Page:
“I don’t want her to touch any of the river waters. I just want her and my baby to be safe,” Peter said.

But for himself, Peter made do with the river water even though he said that it’s contaminated.

Two glasses of water per person per day does not meet CDC guidelines, which say that people should drink eight glasses a day. And that doesn’t account for water needed for cooking, cleaning, bathing, and washing hands, especially the amount of hand washing recommended during a pandemic.

Representatives from the state said that they were in contact with Tuluksak from the day the fire occurred. The state claims that they were continuously checking in on the community’s water supply and on the Yukon-Kuskokwim Health Corporation’s efforts to restore water access.

It was more than a month after the fire when the state chartered a plane to send privately donated bottled water to Tuluksak. The state said that using the National Guard to deliver water or supplies would have been against federal law when other organizations were able to meet the community’s need, or when other planes were cheaper to charter. In the meantime, local residents like Peter were left to pick their way through the thick river ice for water and haul it 2 miles home.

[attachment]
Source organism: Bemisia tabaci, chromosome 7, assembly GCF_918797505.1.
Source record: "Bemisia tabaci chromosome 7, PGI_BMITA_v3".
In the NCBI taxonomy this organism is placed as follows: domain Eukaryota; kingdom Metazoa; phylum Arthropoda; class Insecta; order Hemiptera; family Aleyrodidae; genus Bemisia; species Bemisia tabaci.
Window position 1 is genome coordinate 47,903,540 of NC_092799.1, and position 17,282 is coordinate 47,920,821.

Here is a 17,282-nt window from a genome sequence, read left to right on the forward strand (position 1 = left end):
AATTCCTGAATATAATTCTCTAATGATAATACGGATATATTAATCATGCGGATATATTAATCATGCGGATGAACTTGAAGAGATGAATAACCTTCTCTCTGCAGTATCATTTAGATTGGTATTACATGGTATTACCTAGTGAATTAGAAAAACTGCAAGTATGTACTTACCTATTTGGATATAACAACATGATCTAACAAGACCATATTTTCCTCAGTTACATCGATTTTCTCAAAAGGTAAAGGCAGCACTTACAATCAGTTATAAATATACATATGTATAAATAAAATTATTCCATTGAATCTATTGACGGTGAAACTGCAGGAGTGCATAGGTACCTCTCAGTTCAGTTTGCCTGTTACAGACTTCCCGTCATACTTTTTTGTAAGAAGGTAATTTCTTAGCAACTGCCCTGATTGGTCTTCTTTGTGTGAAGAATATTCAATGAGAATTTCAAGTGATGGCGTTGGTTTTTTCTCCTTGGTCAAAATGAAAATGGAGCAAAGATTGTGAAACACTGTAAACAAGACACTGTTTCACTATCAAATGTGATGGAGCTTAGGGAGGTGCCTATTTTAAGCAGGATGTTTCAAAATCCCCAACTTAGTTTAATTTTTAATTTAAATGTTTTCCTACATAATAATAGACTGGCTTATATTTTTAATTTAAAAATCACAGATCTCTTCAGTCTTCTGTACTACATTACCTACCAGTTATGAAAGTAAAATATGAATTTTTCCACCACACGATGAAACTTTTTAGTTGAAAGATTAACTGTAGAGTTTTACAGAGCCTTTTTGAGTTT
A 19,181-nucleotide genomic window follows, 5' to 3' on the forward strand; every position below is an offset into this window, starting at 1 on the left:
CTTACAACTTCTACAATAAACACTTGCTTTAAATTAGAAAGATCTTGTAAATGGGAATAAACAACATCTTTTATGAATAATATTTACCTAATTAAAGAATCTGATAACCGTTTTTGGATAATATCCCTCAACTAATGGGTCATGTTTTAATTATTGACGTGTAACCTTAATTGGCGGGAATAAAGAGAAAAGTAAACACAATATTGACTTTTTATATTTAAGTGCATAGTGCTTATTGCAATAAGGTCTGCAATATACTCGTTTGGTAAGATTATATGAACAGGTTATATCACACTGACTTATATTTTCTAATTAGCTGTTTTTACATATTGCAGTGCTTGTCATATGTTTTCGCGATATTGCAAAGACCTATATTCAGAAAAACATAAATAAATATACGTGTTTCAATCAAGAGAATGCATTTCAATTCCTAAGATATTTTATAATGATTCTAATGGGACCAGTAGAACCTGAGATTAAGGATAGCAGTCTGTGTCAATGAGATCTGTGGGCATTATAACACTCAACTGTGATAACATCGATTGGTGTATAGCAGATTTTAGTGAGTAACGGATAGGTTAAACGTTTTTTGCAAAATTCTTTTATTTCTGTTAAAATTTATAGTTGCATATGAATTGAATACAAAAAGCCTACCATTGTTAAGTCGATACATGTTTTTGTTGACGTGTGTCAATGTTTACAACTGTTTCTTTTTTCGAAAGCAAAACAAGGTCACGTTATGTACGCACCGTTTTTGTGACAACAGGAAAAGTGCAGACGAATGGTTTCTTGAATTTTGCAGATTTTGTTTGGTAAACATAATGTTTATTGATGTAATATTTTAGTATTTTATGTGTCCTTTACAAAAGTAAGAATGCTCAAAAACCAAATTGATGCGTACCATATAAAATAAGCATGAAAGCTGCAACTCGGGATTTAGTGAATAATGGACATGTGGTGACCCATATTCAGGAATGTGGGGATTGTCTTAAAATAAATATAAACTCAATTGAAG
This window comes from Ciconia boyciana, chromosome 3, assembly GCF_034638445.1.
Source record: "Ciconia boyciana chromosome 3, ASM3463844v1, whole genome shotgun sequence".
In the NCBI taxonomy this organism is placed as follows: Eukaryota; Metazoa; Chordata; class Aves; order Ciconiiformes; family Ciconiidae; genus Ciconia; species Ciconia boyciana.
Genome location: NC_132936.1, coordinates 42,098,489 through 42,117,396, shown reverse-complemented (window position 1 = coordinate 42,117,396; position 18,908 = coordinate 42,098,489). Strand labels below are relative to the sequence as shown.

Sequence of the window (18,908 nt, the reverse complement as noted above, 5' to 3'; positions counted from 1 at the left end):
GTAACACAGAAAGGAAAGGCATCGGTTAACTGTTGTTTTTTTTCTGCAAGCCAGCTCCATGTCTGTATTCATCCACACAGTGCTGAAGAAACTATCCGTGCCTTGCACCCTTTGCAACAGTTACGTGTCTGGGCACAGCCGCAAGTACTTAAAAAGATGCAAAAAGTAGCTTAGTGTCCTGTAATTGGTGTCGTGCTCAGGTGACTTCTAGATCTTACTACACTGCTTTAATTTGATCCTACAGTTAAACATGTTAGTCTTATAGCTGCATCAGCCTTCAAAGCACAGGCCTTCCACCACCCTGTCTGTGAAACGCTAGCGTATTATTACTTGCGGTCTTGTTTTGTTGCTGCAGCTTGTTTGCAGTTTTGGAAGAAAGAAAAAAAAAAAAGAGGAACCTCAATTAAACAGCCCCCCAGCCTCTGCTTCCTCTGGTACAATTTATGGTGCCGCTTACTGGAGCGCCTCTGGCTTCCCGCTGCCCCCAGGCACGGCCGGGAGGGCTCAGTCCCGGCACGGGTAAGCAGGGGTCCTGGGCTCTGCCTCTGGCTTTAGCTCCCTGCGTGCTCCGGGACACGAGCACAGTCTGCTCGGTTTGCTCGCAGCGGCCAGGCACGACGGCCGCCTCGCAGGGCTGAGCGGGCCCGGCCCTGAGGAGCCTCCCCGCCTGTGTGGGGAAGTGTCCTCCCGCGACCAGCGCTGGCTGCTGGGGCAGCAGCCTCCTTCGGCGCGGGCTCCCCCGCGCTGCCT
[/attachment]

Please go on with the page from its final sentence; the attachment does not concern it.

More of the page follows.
“You have to go on your knees, or sometimes your belly, to get to the bottom of the hole,” Peter explained.

Gov. Mike Dunleavy issued a disaster declaration for Tuluksak 3 1/2 weeks after the fire.

Paul Nelson, deputy director for the Alaska Division of Homeland Security and Emergency Management, defended the governor’s timeline.

“To declare disaster immediately when an event happens is usually only reserved for when the community is utterly overwhelmed and there is an imminent or immediate life threat,” Nelson said in a press conference.

Samantha Montano, a professor of emergency management at Massachusetts Maritime Academy and author of the forthcoming book “Disasterology,” said that because the disaster declaration is in the hands of one person, the governor, communities have to appeal to him.

“There really isn’t much that a community can do to necessarily speed that process along outside of garnering public support, and rallying media around their cause, and putting that political pressure on a governor to make those kinds of declarations,” Montano said.